Description of Artifact

My artifact is a portfolio of ads that I created for LuckyDiem. I wanted these ads to be fun, a little bit risqué and eye-catching in order to have more consumers download and use LuckyDiem. I thought that my advertisements were innovative and they help the consumer solve the problem of saving money while also playing a fun game. My main accomplishments and contributions to the company were less visually appealing, as most of them were text documents. I reached out to many websites, blogs, created demographic and ethnographic pain point analysis and built a social media strategy from the ground up. However, these are not visually appealing, which is why I selected these fun ads I created for my portfolio. I also worked with one of LuckyDiem’s full time employees to create these, and we worked as a team to bounce ideas and creatively build new ads.

 

Artifact UES POS Materials

 

Reflection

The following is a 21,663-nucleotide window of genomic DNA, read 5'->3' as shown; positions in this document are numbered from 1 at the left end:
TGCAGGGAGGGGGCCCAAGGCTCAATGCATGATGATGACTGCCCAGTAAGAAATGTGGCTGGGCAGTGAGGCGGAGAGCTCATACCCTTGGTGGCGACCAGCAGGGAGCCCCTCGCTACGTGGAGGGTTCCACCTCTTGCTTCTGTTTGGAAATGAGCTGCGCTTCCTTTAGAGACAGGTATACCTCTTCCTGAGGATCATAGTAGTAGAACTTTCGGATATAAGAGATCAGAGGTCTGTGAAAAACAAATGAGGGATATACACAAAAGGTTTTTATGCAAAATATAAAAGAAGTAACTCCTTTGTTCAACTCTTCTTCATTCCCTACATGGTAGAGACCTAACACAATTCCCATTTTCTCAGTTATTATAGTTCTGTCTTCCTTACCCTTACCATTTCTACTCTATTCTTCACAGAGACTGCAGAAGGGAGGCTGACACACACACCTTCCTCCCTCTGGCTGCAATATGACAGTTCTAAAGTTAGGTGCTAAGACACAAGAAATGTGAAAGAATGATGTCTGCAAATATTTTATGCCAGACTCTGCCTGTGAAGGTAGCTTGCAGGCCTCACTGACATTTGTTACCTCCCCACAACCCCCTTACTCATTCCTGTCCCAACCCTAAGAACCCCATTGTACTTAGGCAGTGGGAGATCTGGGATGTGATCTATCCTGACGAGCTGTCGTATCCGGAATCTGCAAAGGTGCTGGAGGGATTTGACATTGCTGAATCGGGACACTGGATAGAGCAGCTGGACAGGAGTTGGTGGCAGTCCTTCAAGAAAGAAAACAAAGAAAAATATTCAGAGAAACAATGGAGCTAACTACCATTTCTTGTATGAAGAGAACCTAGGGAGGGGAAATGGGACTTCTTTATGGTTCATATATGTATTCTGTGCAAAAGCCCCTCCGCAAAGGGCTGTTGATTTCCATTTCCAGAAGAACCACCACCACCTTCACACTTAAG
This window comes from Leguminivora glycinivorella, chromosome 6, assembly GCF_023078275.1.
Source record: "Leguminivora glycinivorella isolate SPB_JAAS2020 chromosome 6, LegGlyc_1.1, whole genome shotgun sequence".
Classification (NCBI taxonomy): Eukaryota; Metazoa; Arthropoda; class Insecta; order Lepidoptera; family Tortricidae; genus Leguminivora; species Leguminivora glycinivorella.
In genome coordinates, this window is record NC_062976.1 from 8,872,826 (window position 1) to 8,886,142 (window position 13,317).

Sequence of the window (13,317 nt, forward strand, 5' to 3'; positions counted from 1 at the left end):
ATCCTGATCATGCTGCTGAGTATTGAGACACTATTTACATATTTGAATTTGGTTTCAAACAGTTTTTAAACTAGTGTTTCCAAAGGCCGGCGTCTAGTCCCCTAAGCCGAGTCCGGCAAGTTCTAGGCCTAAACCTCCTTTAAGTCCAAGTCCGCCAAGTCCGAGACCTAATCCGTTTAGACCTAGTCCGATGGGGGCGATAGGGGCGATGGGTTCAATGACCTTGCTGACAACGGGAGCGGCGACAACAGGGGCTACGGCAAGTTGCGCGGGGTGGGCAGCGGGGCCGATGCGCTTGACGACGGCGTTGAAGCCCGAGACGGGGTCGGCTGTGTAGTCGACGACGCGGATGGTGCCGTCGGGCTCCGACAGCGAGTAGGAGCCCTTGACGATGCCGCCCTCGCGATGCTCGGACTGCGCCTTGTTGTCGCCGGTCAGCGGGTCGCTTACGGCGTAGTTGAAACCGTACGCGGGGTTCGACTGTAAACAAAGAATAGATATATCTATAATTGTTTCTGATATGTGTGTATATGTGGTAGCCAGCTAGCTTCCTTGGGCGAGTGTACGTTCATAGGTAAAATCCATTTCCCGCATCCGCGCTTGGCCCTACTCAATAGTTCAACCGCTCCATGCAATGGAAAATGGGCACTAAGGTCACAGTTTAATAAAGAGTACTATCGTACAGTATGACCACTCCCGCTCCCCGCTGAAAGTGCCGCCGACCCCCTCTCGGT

Through working at LuckyDiem, I had a real experience of working at an early stage start-up performing a variety of jobs. I was able to see all aspects from starting a new venture from the inside, after looking at the theoretical creation of one from the outside in Silicon Valley. In all aspects of my work, I had to be innovative. The types of bloggers I reached out to were based on my creation and organization of a spreadsheet of target demographics and ethnographic through a pain point analysis.  I also created a social media strategy for the company with a variety of copies for the forms of social media. I had to creatively and strategically organize a way to craft a message for businesses to send out to their customers announcing their partnership with LuckyDiem. I found online influences, had conference calls with bloggers, pitched LuckyDiem independently, among other things. Much of my job was independent and I had to create tasks each day that would benefit the company and help out the full time employees. On a small scale, I was an entrepreneur of my self and my talents, working under an entrepreneur who was the head of a company. I also had to be extremely creative, not only in the POS advertisements I created, but also in my day to day strategy of outreach and PR.